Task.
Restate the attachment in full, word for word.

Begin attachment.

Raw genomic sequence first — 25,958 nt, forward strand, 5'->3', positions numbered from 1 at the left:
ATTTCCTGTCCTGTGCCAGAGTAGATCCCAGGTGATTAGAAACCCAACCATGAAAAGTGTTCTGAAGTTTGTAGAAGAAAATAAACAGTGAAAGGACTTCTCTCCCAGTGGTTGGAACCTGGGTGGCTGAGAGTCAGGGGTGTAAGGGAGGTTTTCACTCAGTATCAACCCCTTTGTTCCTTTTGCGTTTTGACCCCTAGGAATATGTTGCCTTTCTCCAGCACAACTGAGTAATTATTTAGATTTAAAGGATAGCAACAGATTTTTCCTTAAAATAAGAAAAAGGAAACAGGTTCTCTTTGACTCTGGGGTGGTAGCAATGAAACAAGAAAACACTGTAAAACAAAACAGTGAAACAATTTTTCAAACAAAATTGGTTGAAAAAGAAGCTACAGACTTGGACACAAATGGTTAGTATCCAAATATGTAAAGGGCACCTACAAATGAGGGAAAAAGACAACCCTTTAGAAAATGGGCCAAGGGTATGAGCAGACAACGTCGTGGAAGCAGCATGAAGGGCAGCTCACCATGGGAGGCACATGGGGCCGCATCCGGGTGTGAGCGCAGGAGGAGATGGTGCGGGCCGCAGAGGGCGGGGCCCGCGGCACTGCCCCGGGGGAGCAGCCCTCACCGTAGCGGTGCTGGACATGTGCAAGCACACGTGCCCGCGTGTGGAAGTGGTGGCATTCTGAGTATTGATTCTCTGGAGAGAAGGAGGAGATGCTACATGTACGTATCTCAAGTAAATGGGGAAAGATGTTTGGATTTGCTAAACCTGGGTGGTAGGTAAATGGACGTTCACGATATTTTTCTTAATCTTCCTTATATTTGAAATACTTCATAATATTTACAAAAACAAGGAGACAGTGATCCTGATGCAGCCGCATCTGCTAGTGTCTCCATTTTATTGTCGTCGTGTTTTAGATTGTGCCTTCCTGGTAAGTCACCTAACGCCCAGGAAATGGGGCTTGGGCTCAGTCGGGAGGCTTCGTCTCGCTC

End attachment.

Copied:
Raw genomic sequence first — 25,958 nt, forward strand, 5'->3', positions numbered from 1 at the left:
ATTTCCTGTCCTGTGCCAGAGTAGATCCCAGGTGATTAGAAACCCAACCATGAAAAGTGTTCTGAAGTTTGTAGAAGAAAATAAACAGTGAAAGGACTTCTCTCCCAGTGGTTGGAACCTGGGTGGCTGAGAGTCAGGGGTGTAAGGGAGGTTTTCACTCAGTATCAACCCCTTTGTTCCTTTTGCGTTTTGACCCCTAGGAATATGTTGCCTTTCTCCAGCACAACTGAGTAATTATTTAGATTTAAAGGATAGCAACAGATTTTTCCTTAAAATAAGAAAAAGGAAACAGGTTCTCTTTGACTCTGGGGTGGTAGCAATGAAACAAGAAAACACTGTAAAACAAAACAGTGAAACAATTTTTCAAACAAAATTGGTTGAAAAAGAAGCTACAGACTTGGACACAAATGGTTAGTATCCAAATATGTAAAGGGCACCTACAAATGAGGGAAAAAGACAACCCTTTAGAAAATGGGCCAAGGGTATGAGCAGACAACGTCGTGGAAGCAGCATGAAGGGCAGCTCACCATGGGAGGCACATGGGGCCGCATCCGGGTGTGAGCGCAGGAGGAGATGGTGCGGGCCGCAGAGGGCGGGGCCCGCGGCACTGCCCCGGGGGAGCAGCCCTCACCGTAGCGGTGCTGGACATGTGCAAGCACACGTGCCCGCGTGTGGAAGTGGTGGCATTCTGAGTATTGATTCTCTGGAGAGAAGGAGGAGATGCTACATGTACGTATCTCAAGTAAATGGGGAAAGATGTTTGGATTTGCTAAACCTGGGTGGTAGGTAAATGGACGTTCACGATATTTTTCTTAATCTTCCTTATATTTGAAATACTTCATAATATTTACAAAAACAAGGAGACAGTGATCCTGATGCAGCCGCATCTGCTAGTGTCTCCATTTTATTGTCGTCGTGTTTTAGATTGTGCCTTCCTGGTAAGTCACCTAACGCCCAGGAAATGGGGCTTGGGCTCAGTCGGGAGGCTTCGTCTCGCTC